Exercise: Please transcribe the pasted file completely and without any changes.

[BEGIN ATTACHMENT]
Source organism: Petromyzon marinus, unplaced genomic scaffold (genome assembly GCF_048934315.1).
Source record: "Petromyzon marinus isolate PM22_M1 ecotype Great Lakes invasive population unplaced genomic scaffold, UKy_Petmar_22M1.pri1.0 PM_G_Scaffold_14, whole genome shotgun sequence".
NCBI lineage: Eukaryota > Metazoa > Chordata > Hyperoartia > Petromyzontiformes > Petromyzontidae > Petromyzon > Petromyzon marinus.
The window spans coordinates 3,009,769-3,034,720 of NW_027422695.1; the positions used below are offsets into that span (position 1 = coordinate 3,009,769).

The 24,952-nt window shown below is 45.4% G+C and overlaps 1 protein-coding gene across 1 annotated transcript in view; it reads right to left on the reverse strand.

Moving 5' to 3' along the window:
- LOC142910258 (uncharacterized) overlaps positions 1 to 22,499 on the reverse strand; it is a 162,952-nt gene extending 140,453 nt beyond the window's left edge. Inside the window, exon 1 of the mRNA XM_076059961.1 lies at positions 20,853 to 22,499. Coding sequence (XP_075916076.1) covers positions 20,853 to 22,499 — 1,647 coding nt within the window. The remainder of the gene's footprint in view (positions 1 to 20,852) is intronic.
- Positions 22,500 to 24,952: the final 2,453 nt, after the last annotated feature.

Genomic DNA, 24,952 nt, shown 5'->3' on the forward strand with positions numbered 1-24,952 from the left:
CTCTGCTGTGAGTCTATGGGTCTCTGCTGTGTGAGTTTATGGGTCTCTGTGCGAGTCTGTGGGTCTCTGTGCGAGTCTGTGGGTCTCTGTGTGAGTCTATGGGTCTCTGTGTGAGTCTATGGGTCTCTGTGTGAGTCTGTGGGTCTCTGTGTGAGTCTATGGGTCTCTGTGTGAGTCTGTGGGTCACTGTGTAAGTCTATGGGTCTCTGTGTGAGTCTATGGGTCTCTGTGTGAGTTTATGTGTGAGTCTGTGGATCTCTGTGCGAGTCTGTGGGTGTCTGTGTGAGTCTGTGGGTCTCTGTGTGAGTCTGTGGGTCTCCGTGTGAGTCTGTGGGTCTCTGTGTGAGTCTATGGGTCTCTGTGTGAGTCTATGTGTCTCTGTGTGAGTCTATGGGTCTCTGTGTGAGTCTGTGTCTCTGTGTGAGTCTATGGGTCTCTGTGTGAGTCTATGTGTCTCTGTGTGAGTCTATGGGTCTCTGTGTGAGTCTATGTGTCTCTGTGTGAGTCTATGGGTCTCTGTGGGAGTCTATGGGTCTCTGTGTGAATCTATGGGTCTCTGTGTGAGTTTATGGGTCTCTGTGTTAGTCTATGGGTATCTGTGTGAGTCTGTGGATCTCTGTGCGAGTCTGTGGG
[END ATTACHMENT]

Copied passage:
Source organism: Petromyzon marinus, unplaced genomic scaffold (genome assembly GCF_048934315.1).
Source record: "Petromyzon marinus isolate PM22_M1 ecotype Great Lakes invasive population unplaced genomic scaffold, UKy_Petmar_22M1.pri1.0 PM_G_Scaffold_14, whole genome shotgun sequence".
NCBI lineage: Eukaryota > Metazoa > Chordata > Hyperoartia > Petromyzontiformes > Petromyzontidae > Petromyzon > Petromyzon marinus.
The window spans coordinates 3,009,769-3,034,720 of NW_027422695.1; the positions used below are offsets into that span (position 1 = coordinate 3,009,769).

The 24,952-nt window shown below is 45.4% G+C and overlaps 1 protein-coding gene across 1 annotated transcript in view; it reads right to left on the reverse strand.

Moving 5' to 3' along the window:
- LOC142910258 (uncharacterized) overlaps positions 1 to 22,499 on the reverse strand; it is a 162,952-nt gene extending 140,453 nt beyond the window's left edge. Inside the window, exon 1 of the mRNA XM_076059961.1 lies at positions 20,853 to 22,499. Coding sequence (XP_075916076.1) covers positions 20,853 to 22,499 — 1,647 coding nt within the window. The remainder of the gene's footprint in view (positions 1 to 20,852) is intronic.
- Positions 22,500 to 24,952: the final 2,453 nt, after the last annotated feature.

Genomic DNA, 24,952 nt, shown 5'->3' on the forward strand with positions numbered 1-24,952 from the left:
CTCTGCTGTGAGTCTATGGGTCTCTGCTGTGTGAGTTTATGGGTCTCTGTGCGAGTCTGTGGGTCTCTGTGCGAGTCTGTGGGTCTCTGTGTGAGTCTATGGGTCTCTGTGTGAGTCTATGGGTCTCTGTGTGAGTCTGTGGGTCTCTGTGTGAGTCTATGGGTCTCTGTGTGAGTCTGTGGGTCACTGTGTAAGTCTATGGGTCTCTGTGTGAGTCTATGGGTCTCTGTGTGAGTTTATGTGTGAGTCTGTGGATCTCTGTGCGAGTCTGTGGGTGTCTGTGTGAGTCTGTGGGTCTCTGTGTGAGTCTGTGGGTCTCCGTGTGAGTCTGTGGGTCTCTGTGTGAGTCTATGGGTCTCTGTGTGAGTCTATGTGTCTCTGTGTGAGTCTATGGGTCTCTGTGTGAGTCTGTGTCTCTGTGTGAGTCTATGGGTCTCTGTGTGAGTCTATGTGTCTCTGTGTGAGTCTATGGGTCTCTGTGTGAGTCTATGTGTCTCTGTGTGAGTCTATGGGTCTCTGTGGGAGTCTATGGGTCTCTGTGTGAATCTATGGGTCTCTGTGTGAGTTTATGGGTCTCTGTGTTAGTCTATGGGTATCTGTGTGAGTCTGTGGATCTCTGTGCGAGTCTGTGGG